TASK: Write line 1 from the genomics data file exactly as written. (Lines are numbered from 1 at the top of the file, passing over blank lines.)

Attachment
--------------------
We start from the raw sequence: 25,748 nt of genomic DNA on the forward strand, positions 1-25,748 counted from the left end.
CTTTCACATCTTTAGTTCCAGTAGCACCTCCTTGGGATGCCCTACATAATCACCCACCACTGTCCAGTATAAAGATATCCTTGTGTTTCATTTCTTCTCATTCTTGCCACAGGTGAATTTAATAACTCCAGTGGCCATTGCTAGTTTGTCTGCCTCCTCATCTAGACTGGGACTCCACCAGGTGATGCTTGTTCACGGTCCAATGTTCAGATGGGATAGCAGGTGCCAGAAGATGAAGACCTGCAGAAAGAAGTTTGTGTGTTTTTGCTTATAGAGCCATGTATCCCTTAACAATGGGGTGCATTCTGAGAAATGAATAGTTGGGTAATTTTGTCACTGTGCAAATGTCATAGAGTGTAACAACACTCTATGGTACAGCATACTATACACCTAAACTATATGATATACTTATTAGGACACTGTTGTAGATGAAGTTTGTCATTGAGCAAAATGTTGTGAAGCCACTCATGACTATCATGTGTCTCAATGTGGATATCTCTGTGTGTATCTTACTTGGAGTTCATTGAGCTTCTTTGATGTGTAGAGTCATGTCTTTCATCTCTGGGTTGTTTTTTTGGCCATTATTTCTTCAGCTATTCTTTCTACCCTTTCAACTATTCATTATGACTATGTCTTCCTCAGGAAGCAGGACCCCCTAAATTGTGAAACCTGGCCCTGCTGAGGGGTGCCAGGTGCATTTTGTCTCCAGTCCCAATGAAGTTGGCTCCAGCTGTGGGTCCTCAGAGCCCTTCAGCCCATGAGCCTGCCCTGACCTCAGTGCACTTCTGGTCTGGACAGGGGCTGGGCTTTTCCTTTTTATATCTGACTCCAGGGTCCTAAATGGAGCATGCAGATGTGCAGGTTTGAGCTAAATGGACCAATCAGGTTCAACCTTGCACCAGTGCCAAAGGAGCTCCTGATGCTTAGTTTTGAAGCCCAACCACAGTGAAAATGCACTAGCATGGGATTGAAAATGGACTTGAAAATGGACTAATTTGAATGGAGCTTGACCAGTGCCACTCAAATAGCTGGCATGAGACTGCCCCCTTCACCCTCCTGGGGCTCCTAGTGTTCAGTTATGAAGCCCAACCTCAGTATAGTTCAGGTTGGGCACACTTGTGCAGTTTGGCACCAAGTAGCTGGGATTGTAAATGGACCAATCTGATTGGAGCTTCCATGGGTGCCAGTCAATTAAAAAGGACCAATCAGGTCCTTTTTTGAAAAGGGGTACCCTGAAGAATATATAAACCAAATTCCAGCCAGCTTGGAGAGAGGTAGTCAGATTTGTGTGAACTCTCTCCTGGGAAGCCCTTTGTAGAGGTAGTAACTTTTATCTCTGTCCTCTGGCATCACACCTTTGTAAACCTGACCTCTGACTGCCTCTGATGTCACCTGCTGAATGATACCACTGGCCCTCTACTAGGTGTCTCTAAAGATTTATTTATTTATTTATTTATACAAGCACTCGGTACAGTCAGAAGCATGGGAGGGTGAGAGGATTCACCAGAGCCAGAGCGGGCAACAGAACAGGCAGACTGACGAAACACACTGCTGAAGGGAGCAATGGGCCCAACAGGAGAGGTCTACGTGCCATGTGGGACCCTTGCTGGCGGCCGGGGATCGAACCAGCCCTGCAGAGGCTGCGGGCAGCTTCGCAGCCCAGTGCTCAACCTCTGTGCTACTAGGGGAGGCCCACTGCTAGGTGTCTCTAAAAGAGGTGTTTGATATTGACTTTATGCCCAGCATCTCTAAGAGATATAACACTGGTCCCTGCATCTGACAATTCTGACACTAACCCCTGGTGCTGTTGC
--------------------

We start from the raw sequence: 25,748 nt of genomic DNA on the forward strand, positions 1-25,748 counted from the left end.